Tracing the Hebrew Roots of Law Enforcement from 133 CE to the 20th Century
In the early 1950s, a cache of documents was discovered in the Judean desert. Among them was one originating from the Bar Kokhba revolt era—a loan guarantee taken by Yehosef Ben Hananiah in the year 133. This document, which he signed, was called a 'שְׁטָר' (Shtar), and it explicitly stated: "and upon me stands all that is written in this שְׁטָר (Shtar)." This is the earliest evidence we have of this word's use.
The word 'שְׁטָר' (Shtar), found throughout rabbinical literature as a legal document, is borrowed from the Aramaic word 'שְׁטָרָא' (Shtara). The Aramaic took it from Akkadian, where words like 'שַׁטָרֻ' and 'שִׁטְרֻ' indicate something written. The Babylonians created these words from the root שט"ר, associated in their language with writing. This root entered Biblical Hebrew as 'שֹׁטֵר' (Shoter), meaning an official. For instance, in the book of Exodus, it's written: "The officers of the Children of Israel, whom Pharaoh's taskmasters had set over them, were beaten" (5:14).
In Deuteronomy, the word is used alongside 'judges': "Judges and officers shall you make in all your gates" (16:18). Based on this context, the commentator Rashi explained 'שוטרים' (Shotrim) as those who ensure the public follows the judges' orders, using sticks and straps to ensure adherence. Rashi's description reflects 11th-century France, where the role of a 'Shoter' began evolving as someone appointed by the authority to maintain public order and enforce state laws.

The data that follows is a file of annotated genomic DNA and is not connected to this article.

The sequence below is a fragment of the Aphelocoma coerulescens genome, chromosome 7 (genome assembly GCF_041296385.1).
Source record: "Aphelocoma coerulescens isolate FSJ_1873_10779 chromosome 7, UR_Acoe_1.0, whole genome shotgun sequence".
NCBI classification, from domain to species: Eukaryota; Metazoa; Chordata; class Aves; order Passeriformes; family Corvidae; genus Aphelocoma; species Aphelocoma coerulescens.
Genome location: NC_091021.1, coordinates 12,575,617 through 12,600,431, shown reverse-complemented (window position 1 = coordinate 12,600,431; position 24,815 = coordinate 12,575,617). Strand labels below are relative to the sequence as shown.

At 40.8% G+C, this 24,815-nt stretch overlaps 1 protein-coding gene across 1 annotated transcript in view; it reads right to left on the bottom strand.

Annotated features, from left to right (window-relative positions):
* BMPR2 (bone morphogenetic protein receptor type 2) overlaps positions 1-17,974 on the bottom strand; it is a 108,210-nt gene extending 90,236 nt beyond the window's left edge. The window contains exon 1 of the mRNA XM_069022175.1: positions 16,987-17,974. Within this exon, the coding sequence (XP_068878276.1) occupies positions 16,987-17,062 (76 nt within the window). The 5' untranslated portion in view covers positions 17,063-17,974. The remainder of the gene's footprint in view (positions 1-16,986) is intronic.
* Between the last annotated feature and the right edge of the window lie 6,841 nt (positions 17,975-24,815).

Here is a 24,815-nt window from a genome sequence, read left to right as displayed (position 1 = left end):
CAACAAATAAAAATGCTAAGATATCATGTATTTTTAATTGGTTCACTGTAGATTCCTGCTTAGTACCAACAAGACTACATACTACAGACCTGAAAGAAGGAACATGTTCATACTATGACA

Later, various policing roles emerged throughout France, granting officers diverse powers. These continued to develop until the 17th century when Louis XIV established the Paris Police Force—the first modern centralized policing body, which became a model for modern police forces. Owing to the significant influence of the French police, the term for police in many languages is derived from the French 'police'. This word is an evolution of the Latin 'politia', meaning governance or regime, which the Romans borrowed from Greek—where 'πολιτεία' (politeia) means citizenship (originating from 'πόλις' (polis) – city).
In the 19th century, Hebrew Enlightenment writers began using 'שׁוֹטֵר' (Shoter) to describe a police officer, although some still used other terms, including 'פקדי פוליציי' (Pekidi Politzii). By the end of the century, there was an attempt to adopt 'מִשְׁטָר' (Mishtar) as the Hebrew equivalent for the German version of the word 'police', frequently used in Hebrew journalism. The word 'מִשְׁטָר' (Mishtar) is from the Book of Job, where it's written: "Do you know the ordinances of the heavens? Can you establish their rule on the earth?" (38:33). This word too originates from Akkadian, where 'מַשְׁטַרֻ' means an inscription, and in this verse, it's a poetic reference to stars. The sages, unfamiliar with Akkadian, associated the word with 'שוטר' (Shoter) and interpreted it as governance. Thus, the word took on a synonymy with authority.
Eliezer Ben-Yehuda believed the word 'משטר' (Mishtar) was already in use and so chose not to adopt it as the translation for the foreign word 'police'. Instead, he feminized the word, leading to 'מִשְׁטָרָה' (Mishtarah). This term began to appear in Hebrew journalism from 1900 onwards. The verbs 'מִשְׁטֵר' (Mishter) and 'מֻשְׁטַר' (Mushtar) emerged in the early